NASA Images Have Revealed a Massive New Crack on the Petermann Glacier
A crack in one of Greenland's glaciers has scientists baffled and worried.
In this era of global warming, cracks in ice sheets are, unfortunately, not all that rare or surprising anymore. However, the massive rift that was just spotted by Dutch scientist Stef Lhermitte from Delft University of Technology in Greenland’s Petermann Glacier, which boasts the largest ice shelf in the Northern Hemisphere, is particularly worrying.
After being alerted to the crack via Lhermitte’s Twitter account, NASA’s cryosphere-monitoring initiative, Operation IceBridge, flew out to take new images and confirmed that the situation is worse than expected.
Typically, glacial cracks happen along the edges of a glacier where ice melts. This particular crack, however, is actually cutting through the middle of the glacier’s ice shelf, the portion of the glacier that floats over the ocean. The farther inland a crack is, the greater its chances of causing a glacier to destabilize. The location of this new crack implies that the ice shelf has actually gotten too thin in the middle.
“The ice shelf is slowly, but surely falling apart. It has been stable from 1901 ’til the 2000s, then started to break up, especially in 2010-2012. We have seen the glacier speed up for the first time around 2014-2015,” said Eric Rignot, a NASA Earth Scientist, in a report by The Washington Post.
Indicative of Climate Change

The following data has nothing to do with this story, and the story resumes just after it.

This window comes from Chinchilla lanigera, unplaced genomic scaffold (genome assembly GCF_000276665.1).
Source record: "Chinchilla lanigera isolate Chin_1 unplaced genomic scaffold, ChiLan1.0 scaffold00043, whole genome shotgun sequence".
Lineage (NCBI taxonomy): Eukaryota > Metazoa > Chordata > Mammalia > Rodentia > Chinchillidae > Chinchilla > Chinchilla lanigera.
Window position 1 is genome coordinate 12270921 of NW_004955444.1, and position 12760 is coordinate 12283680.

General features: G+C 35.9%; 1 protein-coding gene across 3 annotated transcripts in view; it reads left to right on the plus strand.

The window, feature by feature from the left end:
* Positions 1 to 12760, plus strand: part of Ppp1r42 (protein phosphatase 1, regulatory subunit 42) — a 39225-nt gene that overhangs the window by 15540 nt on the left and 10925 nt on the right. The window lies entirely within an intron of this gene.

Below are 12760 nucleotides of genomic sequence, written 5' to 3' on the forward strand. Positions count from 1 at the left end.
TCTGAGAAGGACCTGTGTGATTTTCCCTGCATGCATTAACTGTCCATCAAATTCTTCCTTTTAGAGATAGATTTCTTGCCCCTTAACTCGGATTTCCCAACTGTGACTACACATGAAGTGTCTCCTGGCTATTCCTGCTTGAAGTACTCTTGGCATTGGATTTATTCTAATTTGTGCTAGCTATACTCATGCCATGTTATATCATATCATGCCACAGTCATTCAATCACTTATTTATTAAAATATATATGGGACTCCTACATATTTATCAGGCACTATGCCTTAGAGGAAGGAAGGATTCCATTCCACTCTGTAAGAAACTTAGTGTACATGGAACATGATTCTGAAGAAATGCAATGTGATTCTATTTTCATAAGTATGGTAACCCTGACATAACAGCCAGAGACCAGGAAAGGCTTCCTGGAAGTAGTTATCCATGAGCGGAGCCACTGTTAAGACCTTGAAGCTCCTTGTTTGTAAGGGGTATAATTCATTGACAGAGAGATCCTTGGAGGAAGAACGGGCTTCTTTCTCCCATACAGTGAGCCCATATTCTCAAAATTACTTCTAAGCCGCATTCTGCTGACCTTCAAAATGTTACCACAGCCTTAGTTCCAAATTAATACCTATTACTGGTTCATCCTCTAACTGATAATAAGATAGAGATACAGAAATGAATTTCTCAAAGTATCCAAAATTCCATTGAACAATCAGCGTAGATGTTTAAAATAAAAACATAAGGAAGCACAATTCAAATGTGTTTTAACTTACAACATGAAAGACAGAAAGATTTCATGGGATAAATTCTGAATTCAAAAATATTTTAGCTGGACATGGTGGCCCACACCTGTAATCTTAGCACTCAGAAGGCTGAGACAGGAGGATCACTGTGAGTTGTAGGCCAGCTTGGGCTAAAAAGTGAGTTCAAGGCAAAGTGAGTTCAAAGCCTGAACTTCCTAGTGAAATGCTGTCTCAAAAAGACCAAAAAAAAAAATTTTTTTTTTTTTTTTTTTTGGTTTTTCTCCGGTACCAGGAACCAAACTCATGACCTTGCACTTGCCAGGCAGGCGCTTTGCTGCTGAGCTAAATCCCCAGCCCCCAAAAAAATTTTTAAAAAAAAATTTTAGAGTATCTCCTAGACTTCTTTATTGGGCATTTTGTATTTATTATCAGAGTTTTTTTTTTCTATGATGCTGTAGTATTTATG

Quite simply, the fact that this pretty significant glacier is disintegrating right before our eyes is very worrying. Scientists still don’t know for sure how the crack even started or what will happen next. In addition, this current rift is also inching closer to an older one. If the cracks meet, it could cause a calving event that would cause a massive chunk of the iceberg to break off.
Calving events regularly take place and are actually an important part of an ice sheet’s life cycle. But unusual rifts raise questions about how changes in the environment are affecting calving rates. Annually, around 8mm (0.3 inches) of water from the oceans goes into Antarctica and Greenland ice sheets as snowfall. If no ice returns to the oceans, sea level will go down by 8mm each year.
Researchers have yet to determine if the volume of ice going in and coming out is equal, but the mass balance (the difference between ice input and output) will affect global sea levels. To put this into context, according to the U.S. Geological Survey (USGS), sea levels would rise 80 meters (256 feet) if all of the glacial ice on Earth melted, causing flooding in coastal cities across the planet.
Scientists believe that the rifting will continue as we approach summer, and it could actually cause the shelf to break off into a massive iceberg and float away. To truly understand what’s causing the ice shelf to thin, however, the team has to conduct further research. One thing is for certain, the effects of climate change are quickly proving to be both drastic and, in many cases, irreversible.
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